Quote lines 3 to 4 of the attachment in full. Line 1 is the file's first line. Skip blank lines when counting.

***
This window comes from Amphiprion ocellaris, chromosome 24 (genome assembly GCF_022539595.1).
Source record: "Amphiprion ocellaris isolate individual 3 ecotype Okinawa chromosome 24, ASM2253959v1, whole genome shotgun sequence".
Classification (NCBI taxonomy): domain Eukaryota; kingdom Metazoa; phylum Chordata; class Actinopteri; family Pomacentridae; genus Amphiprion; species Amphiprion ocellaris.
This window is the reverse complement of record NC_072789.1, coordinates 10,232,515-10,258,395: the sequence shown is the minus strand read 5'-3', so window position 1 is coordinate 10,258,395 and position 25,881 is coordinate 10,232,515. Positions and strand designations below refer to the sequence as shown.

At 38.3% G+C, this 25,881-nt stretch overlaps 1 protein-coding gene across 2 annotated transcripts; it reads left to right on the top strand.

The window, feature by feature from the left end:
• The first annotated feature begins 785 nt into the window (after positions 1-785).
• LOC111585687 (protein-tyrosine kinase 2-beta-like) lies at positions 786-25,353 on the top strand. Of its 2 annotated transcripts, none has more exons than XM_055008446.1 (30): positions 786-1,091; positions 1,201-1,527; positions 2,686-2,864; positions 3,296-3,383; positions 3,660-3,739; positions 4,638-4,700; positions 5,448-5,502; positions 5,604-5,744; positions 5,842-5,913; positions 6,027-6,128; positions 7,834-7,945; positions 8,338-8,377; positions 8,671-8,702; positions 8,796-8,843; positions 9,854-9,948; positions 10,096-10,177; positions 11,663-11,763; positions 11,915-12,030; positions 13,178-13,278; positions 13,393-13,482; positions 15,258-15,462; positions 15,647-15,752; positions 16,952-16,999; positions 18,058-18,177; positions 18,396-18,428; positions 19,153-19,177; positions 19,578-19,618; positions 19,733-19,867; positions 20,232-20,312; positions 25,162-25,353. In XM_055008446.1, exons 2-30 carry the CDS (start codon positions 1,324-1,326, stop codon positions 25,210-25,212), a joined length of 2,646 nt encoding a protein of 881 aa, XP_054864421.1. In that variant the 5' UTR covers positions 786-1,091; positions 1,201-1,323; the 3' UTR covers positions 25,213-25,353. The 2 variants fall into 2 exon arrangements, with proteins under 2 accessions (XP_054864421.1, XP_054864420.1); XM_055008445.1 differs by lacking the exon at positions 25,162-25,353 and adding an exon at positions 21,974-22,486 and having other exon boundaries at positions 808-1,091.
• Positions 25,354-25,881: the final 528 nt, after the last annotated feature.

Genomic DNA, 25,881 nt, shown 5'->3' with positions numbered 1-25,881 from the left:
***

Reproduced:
Classification (NCBI taxonomy): domain Eukaryota; kingdom Metazoa; phylum Chordata; class Actinopteri; family Pomacentridae; genus Amphiprion; species Amphiprion ocellaris.
This window is the reverse complement of record NC_072789.1, coordinates 10,232,515-10,258,395: the sequence shown is the minus strand read 5'-3', so window position 1 is coordinate 10,258,395 and position 25,881 is coordinate 10,232,515. Positions and strand designations below refer to the sequence as shown.